Vermouth

I was recently given a taste of an exceptional vermouth rosso, Carpano Antica. So good, I immediately went out and bought a bottle. Question is: what is the best way to drink it? Straight up, over ice, or your suggestion? At 3 or 4 times the cost of most sweet vermouths, it seems a waste to use it in a cocktail like a Manhattan when the less expensive vermouths are just fine.


Answer From Expert Roger Bohmrich MW

I don't drink Vermouth very often, but I am fascinated by the many artisanal versions, either imported or U.S-produced, which are cropping up on the market. Have you tried Contratto and Antica Torino, also Italian, or the Vermut of Emilio Lustau, the great Sherry house? My question like yours when tasting these delicious beverages is how to drink them. Of course, they are used principally as an ingredient in cocktails, but that seems a shame given their incredible flavors. You've probably noted that Carpano suggests on their website that their Vermouth could be used in a Negroni or Americano. I like the recipes they show because there are minimal ingredients and no strong spirit, or anything that is high in sugar. I also favor the fairly high ratio of bitters. Have you experimented with their versions of these two drinks? I agree that a minimal approach would show Carpano at its best, and that it should be cold. Perhaps the juice of a freshly squeezed orange?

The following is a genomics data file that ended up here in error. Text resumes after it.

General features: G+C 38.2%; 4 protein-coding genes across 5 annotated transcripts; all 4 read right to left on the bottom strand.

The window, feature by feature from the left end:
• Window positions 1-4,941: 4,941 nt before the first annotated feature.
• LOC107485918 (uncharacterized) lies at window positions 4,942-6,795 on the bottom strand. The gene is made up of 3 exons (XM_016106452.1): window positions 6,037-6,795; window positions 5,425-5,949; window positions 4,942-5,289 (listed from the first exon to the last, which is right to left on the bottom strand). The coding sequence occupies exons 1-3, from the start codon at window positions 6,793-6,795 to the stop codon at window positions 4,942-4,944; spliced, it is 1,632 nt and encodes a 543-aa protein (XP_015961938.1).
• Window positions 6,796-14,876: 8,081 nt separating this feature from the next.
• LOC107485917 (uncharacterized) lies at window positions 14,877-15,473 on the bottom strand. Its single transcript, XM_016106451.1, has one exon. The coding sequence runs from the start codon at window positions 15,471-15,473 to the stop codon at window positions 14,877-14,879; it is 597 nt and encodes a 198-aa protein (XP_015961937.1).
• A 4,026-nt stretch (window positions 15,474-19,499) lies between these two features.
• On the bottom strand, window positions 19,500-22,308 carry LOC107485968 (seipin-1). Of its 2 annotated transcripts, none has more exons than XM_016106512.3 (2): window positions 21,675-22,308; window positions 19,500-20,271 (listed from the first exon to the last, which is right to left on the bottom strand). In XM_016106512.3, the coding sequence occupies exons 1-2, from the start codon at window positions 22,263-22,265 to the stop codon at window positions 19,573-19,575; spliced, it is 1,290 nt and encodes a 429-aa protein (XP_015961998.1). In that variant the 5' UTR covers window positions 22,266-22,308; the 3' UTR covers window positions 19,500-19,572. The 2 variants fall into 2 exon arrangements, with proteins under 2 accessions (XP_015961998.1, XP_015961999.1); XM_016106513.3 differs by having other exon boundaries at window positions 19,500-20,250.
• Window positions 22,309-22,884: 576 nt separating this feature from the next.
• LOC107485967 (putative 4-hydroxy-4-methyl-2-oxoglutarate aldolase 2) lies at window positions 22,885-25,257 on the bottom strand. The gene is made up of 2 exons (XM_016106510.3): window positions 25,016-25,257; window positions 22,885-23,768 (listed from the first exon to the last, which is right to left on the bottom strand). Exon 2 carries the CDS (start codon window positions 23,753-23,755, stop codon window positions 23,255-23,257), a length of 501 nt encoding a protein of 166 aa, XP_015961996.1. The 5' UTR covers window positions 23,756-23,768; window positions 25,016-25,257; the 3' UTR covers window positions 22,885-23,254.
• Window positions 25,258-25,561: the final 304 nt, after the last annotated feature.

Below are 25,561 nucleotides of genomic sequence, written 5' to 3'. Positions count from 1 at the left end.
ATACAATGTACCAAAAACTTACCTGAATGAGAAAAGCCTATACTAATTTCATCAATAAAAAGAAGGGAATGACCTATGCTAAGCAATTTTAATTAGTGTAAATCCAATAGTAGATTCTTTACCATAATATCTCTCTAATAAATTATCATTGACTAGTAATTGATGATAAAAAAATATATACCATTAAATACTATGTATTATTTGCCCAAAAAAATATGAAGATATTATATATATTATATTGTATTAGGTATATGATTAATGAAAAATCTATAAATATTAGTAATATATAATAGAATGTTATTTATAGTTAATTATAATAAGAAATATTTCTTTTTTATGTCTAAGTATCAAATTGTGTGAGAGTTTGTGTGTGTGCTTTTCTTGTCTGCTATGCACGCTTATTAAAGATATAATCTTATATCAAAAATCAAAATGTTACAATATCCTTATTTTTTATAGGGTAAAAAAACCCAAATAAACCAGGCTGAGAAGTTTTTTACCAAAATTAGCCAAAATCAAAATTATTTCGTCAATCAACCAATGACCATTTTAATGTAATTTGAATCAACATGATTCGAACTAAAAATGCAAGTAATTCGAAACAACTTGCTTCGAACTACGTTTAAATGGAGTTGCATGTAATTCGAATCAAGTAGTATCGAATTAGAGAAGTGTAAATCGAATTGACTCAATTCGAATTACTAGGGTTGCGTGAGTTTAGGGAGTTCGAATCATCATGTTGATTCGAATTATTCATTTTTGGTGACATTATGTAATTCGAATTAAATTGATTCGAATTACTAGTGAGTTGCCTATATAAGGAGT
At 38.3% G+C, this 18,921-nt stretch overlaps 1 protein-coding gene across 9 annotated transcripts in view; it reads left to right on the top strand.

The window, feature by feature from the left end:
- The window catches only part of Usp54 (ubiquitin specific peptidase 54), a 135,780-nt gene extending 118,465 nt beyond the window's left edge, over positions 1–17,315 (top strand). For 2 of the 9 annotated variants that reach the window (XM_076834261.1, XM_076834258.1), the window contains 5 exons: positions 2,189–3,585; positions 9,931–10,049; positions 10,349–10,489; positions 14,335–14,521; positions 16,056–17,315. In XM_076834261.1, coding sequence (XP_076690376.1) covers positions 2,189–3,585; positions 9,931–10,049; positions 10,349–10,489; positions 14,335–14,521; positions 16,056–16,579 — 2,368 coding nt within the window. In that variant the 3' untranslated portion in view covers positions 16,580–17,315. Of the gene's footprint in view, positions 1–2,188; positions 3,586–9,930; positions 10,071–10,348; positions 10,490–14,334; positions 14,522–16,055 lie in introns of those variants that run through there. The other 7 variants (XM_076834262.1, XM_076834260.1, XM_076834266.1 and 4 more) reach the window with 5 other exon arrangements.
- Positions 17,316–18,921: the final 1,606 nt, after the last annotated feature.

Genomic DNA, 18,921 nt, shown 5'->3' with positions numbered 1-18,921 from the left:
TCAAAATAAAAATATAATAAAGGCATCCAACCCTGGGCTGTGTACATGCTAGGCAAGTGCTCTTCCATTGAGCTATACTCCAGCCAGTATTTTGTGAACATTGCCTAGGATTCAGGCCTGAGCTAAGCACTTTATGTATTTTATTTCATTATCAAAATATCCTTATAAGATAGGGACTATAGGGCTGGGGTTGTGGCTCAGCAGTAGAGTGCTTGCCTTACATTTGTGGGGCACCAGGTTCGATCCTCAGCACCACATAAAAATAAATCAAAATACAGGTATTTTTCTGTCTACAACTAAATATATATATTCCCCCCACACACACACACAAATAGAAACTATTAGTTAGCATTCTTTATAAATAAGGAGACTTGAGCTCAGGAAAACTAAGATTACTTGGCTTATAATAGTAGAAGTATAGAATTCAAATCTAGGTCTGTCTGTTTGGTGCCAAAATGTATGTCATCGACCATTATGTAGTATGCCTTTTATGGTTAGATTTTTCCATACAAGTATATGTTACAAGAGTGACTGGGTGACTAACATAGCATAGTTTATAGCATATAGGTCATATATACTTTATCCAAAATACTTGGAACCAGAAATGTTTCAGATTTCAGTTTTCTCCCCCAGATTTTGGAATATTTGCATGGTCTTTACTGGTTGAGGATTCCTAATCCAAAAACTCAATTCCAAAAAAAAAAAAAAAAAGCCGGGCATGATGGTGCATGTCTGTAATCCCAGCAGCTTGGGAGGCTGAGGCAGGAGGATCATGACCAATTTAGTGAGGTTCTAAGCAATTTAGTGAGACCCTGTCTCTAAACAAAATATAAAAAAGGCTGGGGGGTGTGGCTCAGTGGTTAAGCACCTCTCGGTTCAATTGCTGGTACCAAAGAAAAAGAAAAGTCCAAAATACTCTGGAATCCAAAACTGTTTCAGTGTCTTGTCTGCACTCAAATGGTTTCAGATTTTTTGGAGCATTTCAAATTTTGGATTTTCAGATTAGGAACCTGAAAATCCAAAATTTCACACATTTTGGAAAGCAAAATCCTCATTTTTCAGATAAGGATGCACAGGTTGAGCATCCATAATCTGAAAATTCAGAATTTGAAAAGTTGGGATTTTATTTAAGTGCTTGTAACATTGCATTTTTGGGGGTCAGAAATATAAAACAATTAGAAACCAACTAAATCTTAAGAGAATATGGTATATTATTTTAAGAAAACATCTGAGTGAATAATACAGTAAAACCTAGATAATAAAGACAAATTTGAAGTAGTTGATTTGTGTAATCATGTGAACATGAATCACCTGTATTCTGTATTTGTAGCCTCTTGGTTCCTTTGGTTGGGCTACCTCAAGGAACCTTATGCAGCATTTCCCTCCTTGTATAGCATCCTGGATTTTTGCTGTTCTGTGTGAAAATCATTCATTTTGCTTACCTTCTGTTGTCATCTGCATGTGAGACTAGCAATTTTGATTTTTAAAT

About The Expert

Roger has enjoyed a lengthy career in the wine trade as an importer and retailer, and at present he is an educator, speaker and consultant. He set up and managed Millesima USA, a New York merchant affiliated with a leading European company. Previously, he served as senior executive of importers Frederick Wildman & Sons. In recent years, Roger has judged wine competitions in Argentina, Turkey and China. Roger became one of America's first Masters of Wine in 1993.

Visit Roger Bohmrich MW's web site